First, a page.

Generally, the types of problems we have dealt with on the field are quite similar to those among Christians in the United States. These include marital conflict, career change, sexual dysfunction, work frustrations, behavior problems in children, eating disorders, unwanted habits, feeling distant from God, guilt, and longstanding "bruises" stemming from one’s childhood. We have often found that the added elements of cross-cultural adjustment and spiritual warfare can make life more stressful for missionaries, as well as amplify unresolved problems.
This is not to say that missionaries generally are maladjusted. On the contrary, we are impressed with the overall strength of missionaries, their emotional stability, and their spiritual maturity. Relatively few of them require professional consultation and/or care. Missionaries are by no means emotional wimps, but they do need ongoing care-along with an organizational ethos allowing for openness and an acceptance of human weakness-in order to stay healthy and effective. So, let’s take a closer look at this kind of care.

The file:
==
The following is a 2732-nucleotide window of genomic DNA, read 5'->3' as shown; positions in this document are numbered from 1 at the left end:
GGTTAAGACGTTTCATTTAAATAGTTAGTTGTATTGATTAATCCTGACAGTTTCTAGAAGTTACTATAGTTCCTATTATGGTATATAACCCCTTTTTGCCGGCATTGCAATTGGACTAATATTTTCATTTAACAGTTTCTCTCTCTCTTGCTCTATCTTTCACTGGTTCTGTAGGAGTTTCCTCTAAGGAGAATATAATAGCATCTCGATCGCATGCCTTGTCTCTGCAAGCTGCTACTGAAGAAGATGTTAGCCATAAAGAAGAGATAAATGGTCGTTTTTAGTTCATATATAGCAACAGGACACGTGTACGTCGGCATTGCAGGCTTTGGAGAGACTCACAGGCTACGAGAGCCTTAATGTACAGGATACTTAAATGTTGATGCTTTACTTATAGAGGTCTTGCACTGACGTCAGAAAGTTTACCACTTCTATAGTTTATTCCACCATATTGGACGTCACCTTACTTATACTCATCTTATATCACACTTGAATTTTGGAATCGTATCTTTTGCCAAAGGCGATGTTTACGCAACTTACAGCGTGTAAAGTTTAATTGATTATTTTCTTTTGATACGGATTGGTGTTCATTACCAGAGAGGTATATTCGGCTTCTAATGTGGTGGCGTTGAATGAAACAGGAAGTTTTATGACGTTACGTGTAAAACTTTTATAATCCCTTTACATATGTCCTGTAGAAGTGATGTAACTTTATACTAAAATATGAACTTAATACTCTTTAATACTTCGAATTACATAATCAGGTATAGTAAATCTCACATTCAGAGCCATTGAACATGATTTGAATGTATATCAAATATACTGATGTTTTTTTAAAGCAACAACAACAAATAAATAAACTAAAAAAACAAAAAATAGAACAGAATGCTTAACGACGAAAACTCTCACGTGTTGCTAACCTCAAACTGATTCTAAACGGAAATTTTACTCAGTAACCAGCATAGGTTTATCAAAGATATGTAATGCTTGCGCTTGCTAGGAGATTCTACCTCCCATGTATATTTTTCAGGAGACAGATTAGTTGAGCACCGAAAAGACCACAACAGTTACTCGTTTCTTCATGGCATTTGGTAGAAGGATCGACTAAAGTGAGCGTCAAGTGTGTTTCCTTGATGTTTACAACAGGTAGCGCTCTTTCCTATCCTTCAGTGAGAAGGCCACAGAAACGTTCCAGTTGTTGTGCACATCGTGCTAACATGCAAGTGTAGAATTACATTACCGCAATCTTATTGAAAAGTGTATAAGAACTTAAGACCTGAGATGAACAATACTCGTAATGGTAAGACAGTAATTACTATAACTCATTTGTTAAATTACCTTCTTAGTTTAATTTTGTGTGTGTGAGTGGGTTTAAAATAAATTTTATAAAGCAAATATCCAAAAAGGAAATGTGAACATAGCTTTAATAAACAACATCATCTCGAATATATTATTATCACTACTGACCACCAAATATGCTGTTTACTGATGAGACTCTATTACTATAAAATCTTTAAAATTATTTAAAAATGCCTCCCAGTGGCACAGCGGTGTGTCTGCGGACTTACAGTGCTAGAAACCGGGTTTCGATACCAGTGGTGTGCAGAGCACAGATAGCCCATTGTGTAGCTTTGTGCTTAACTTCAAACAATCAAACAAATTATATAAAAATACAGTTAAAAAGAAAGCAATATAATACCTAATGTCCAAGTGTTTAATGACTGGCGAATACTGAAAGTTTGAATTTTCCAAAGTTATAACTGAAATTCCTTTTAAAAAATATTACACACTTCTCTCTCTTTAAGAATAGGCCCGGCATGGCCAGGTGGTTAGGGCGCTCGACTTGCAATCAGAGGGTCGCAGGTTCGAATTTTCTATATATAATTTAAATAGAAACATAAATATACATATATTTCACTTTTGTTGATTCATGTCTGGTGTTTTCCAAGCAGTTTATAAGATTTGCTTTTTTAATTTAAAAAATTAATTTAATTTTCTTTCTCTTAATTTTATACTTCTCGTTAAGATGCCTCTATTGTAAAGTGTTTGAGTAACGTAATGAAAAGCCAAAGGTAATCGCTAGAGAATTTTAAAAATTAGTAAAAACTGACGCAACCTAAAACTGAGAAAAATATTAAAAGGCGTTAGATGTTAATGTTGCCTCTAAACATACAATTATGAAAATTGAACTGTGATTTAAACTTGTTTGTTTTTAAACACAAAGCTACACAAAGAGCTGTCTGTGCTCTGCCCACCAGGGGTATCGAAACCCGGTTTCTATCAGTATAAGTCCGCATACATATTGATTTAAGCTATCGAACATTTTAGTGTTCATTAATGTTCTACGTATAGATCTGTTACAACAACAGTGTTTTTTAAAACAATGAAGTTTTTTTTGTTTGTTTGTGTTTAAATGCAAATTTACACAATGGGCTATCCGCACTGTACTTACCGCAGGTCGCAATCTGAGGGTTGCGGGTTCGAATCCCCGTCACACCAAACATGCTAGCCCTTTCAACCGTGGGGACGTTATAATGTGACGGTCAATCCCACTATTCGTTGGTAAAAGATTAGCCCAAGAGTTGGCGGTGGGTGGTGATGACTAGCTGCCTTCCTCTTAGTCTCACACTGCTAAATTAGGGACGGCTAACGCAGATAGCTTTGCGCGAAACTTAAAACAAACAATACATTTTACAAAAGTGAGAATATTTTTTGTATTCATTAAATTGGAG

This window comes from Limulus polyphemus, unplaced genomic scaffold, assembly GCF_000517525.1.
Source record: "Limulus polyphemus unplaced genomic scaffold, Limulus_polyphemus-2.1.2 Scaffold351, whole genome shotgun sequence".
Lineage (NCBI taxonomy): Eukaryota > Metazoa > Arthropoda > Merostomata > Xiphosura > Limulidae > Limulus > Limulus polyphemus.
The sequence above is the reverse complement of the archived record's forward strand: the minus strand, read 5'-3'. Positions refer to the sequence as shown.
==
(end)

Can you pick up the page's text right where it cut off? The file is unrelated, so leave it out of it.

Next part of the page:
MEMBER CARE SERVICES
By member care we mean the ongoing commitment of resources by the agency to the development of its people. Mission agencies play a key role in helping their people to prepare for, reduce, and handle stress. Here are four basic approaches to member care that mission agencies can provide.
1. Prevention. Prevention seeks to decrease the incidence of potential stressors. The goal is to eliminate problems before they arise. For example, making sure of a good fit between the person and his or her field assignment is likely to decrease work frustrations.